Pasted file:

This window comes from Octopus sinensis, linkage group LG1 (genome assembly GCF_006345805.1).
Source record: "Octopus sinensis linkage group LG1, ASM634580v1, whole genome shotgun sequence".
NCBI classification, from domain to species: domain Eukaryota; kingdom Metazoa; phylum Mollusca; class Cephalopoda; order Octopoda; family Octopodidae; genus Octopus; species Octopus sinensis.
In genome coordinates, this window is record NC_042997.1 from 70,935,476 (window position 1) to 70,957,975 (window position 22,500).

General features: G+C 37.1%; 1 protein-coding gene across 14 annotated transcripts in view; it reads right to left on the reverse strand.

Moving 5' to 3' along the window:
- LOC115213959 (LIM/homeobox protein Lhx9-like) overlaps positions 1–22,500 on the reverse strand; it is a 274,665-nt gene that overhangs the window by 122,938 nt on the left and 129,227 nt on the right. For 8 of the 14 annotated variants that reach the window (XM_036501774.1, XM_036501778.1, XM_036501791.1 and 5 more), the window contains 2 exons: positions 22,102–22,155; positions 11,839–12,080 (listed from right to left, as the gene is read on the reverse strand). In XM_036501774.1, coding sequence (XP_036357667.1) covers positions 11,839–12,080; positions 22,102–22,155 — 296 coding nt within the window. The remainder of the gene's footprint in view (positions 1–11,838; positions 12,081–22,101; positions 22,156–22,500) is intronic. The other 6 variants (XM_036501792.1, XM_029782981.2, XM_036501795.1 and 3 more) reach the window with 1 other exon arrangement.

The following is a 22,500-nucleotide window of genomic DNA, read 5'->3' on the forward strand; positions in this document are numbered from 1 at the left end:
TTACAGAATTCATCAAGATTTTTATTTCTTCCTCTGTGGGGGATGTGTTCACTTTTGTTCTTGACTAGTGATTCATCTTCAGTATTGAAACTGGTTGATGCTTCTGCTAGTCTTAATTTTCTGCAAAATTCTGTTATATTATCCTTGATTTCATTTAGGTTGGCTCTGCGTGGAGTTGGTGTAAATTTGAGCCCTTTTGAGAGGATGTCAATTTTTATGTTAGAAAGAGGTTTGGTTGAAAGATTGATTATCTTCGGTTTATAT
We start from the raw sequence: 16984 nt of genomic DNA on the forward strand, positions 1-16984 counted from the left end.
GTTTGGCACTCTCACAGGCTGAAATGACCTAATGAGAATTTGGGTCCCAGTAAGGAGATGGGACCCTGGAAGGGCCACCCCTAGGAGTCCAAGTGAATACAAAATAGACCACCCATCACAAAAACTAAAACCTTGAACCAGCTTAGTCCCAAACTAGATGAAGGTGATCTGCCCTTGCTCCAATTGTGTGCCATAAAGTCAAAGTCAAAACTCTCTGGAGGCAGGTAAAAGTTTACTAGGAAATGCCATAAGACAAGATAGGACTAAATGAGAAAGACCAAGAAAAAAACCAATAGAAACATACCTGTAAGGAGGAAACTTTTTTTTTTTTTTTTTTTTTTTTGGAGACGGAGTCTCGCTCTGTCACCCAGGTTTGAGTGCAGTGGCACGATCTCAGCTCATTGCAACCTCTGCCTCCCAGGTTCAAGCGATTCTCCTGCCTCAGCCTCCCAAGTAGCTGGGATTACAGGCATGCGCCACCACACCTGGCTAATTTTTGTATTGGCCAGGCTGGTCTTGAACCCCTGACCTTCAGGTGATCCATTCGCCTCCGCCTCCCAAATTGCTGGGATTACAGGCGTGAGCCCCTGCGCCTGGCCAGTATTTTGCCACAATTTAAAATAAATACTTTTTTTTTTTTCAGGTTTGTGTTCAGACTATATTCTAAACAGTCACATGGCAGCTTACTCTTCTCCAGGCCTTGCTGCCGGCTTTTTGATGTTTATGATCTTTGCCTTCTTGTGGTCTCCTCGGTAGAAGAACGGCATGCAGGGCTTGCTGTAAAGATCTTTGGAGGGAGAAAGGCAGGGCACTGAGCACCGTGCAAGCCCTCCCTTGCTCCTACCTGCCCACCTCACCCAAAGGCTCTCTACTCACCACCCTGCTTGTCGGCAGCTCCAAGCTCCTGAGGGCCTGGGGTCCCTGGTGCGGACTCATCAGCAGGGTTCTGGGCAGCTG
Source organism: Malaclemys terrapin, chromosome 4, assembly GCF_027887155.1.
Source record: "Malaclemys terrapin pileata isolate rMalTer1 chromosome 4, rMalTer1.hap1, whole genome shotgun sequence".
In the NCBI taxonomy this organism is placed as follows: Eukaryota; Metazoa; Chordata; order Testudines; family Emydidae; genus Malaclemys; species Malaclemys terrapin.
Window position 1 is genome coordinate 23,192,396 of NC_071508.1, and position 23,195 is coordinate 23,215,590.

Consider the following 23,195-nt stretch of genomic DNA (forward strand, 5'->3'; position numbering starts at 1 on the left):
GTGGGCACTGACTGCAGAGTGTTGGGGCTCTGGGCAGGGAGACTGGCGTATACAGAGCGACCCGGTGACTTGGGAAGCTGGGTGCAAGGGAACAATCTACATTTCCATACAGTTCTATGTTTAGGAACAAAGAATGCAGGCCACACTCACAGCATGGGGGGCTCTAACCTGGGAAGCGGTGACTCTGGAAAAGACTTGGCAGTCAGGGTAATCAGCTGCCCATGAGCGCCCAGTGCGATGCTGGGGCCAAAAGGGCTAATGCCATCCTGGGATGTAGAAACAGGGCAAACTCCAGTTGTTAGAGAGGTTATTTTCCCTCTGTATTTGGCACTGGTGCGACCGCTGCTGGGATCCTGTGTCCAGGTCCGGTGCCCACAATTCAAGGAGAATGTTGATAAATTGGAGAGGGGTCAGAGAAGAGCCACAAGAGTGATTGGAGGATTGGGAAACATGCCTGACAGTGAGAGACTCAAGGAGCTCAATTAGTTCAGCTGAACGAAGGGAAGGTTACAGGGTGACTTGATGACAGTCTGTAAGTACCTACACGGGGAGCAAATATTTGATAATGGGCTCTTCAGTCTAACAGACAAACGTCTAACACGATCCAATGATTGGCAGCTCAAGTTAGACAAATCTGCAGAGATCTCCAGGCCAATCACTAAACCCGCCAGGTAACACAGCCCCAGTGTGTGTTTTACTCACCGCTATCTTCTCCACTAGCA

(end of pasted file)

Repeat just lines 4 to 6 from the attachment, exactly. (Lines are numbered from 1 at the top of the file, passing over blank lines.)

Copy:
In genome coordinates, this window is record NC_042997.1 from 70,935,476 (window position 1) to 70,957,975 (window position 22,500).

General features: G+C 37.1%; 1 protein-coding gene across 14 annotated transcripts in view; it reads right to left on the reverse strand.

Moving 5' to 3' along the window: